Rachel posted recently on the official beginning of the HIAS Government Relations Department in the 1980s, which she uncovered during the processing of Philip Saperia’s files. She focused on the how and why of the chronological arrangement of the files.
I recently completed the processing of other professionals in the Government Relations Department, including Deborah Mark, who took over as Saperia left HIAS in the late 1980s.
Deborah Mark was initially hired by HIAS in 1989 for a very specific project within the Executive Vice-President’s office, as Special Assistant to the EVP, Karl Zukerman. Mark’s role as “Appeals Coordinator” was to coordinate appeals processing between the HIAS office in Rome and communities throughout the US from which information for the appeals was gathered.
In September 1989, amid Glasnost and evolving Russian emigration policies, the need for Mark’s position ended when the US government changed its practice of denying refugee status to large numbers of Soviet Jews in Rome and appeals were much less necessary.
Most Soviet Jews leaving the USSR since the 1960s had traveled first to Europe for document and interview processing; from there they mainly went to either Israel or to the US. The US government had offices at various times in Rome and Vienna, and HIAS and other immigrant aid organizations set up offices there as well. After September 1989 Mark became responsible for “implementing the plan for working with Jews inside the Soviet Union”, according to an interview with Deborah Mark in Soviet Changes are ‘welcome challenge’ to Jewish aid agencies by Rita Gillmon in the San Diego Union, November 17, 1990.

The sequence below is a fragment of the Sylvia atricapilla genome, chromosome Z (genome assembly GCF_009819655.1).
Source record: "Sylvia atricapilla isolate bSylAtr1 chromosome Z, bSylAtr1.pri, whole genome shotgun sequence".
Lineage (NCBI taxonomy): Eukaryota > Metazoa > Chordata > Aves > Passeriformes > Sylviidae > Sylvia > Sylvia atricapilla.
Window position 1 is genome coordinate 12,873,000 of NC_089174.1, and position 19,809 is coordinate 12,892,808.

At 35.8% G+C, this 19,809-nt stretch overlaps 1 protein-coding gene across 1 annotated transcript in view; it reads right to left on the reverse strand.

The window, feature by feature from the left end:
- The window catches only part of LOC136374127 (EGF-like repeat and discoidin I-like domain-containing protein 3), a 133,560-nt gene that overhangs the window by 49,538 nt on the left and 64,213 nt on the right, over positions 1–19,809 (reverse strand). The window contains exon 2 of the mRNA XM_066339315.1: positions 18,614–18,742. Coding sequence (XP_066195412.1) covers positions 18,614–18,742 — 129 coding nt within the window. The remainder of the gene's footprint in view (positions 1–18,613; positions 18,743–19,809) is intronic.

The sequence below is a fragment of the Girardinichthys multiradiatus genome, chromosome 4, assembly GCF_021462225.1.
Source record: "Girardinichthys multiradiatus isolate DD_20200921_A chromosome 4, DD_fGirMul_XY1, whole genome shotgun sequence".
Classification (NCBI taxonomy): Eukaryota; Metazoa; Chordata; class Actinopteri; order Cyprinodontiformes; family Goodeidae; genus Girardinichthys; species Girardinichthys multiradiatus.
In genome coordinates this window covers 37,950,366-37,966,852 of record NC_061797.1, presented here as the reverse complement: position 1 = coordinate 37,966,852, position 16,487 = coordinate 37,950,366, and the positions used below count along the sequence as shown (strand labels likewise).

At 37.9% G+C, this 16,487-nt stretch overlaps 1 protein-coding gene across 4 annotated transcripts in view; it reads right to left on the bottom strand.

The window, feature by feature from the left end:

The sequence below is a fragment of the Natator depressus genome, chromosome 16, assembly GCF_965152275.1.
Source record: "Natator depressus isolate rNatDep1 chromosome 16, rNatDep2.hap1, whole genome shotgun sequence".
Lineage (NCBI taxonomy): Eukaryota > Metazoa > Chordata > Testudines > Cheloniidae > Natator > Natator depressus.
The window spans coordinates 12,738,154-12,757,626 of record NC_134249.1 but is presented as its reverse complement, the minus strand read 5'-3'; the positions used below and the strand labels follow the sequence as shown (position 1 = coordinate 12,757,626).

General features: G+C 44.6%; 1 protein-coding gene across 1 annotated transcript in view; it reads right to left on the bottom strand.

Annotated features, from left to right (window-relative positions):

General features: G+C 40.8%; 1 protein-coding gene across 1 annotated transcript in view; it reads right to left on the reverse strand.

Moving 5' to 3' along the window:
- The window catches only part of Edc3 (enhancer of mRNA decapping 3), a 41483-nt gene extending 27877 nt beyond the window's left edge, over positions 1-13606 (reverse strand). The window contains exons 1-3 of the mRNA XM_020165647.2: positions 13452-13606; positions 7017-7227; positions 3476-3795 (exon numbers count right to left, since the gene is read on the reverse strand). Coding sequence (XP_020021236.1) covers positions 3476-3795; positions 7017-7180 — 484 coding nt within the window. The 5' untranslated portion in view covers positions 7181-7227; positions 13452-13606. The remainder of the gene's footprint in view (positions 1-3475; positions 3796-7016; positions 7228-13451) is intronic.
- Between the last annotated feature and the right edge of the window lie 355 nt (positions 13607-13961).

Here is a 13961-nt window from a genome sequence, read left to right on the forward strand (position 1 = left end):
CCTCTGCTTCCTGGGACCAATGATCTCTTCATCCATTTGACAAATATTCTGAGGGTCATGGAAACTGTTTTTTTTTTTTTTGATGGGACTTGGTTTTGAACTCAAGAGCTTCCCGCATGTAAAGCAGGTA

After six months at HIAS Mark’s position became permanent. In 1991 Mark became the Director of Planning and Government Relations, 1991-1994, and from 1995-1997 the Director of Government Relations and Public Policy. Her voluminous files – 35 boxes – cover the 8 years of her involvement with HIAS, and document HIAS’ broad reach in many areas:
- Working with legislators to affect positive change in the field of immigration and refugee resettlement in US communities and ensure adequate funding for government programs
- Teaming with colleagues in other immigrant aid organizations and umbrella organizations such as InterAction, the National Immigration Forum and the Council of Jewish Federations
- Establishing working relationships with governmental departments such as the Office of Refugee Resettlement and the Immigration & Naturalization Service
- Understanding the finer points of the continually evolving legislation on immigration, naturalization, citizenship and the asylum process
- Reacting to global events and the need for immigrant and refugee assistance in Haiti, Cuba, Bosnia, former Soviet countries, African countries, Mexico and elsewhere.